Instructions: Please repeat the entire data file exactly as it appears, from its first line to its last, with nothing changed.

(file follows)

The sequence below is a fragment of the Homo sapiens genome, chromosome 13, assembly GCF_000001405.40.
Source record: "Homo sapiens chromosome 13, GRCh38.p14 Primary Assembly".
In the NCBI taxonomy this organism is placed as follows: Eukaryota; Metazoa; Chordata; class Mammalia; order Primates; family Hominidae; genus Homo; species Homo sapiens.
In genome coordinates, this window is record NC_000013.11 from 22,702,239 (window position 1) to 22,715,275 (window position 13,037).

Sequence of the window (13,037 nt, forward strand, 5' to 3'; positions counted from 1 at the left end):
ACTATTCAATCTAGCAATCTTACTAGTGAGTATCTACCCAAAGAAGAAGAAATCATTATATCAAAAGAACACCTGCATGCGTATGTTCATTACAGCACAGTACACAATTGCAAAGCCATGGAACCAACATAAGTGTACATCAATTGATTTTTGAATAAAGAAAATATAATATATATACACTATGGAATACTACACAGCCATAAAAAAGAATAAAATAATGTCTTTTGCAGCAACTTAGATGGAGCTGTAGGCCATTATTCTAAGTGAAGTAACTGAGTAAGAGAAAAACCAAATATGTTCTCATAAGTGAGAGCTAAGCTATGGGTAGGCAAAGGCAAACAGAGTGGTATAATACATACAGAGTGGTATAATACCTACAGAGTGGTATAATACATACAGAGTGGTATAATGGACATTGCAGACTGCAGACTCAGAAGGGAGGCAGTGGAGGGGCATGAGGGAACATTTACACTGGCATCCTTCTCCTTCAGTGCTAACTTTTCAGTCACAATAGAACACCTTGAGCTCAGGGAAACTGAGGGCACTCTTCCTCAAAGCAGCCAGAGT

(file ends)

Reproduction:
The sequence below is a fragment of the Homo sapiens genome, chromosome 13, assembly GCF_000001405.40.
Source record: "Homo sapiens chromosome 13, GRCh38.p14 Primary Assembly".
In the NCBI taxonomy this organism is placed as follows: Eukaryota; Metazoa; Chordata; class Mammalia; order Primates; family Hominidae; genus Homo; species Homo sapiens.
In genome coordinates, this window is record NC_000013.11 from 22,702,239 (window position 1) to 22,715,275 (window position 13,037).

Sequence of the window (13,037 nt, forward strand, 5' to 3'; positions counted from 1 at the left end):
ACTATTCAATCTAGCAATCTTACTAGTGAGTATCTACCCAAAGAAGAAGAAATCATTATATCAAAAGAACACCTGCATGCGTATGTTCATTACAGCACAGTACACAATTGCAAAGCCATGGAACCAACATAAGTGTACATCAATTGATTTTTGAATAAAGAAAATATAATATATATACACTATGGAATACTACACAGCCATAAAAAAGAATAAAATAATGTCTTTTGCAGCAACTTAGATGGAGCTGTAGGCCATTATTCTAAGTGAAGTAACTGAGTAAGAGAAAAACCAAATATGTTCTCATAAGTGAGAGCTAAGCTATGGGTAGGCAAAGGCAAACAGAGTGGTATAATACATACAGAGTGGTATAATACCTACAGAGTGGTATAATACATACAGAGTGGTATAATGGACATTGCAGACTGCAGACTCAGAAGGGAGGCAGTGGAGGGGCATGAGGGAACATTTACACTGGCATCCTTCTCCTTCAGTGCTAACTTTTCAGTCACAATAGAACACCTTGAGCTCAGGGAAACTGAGGGCACTCTTCCTCAAAGCAGCCAGAGT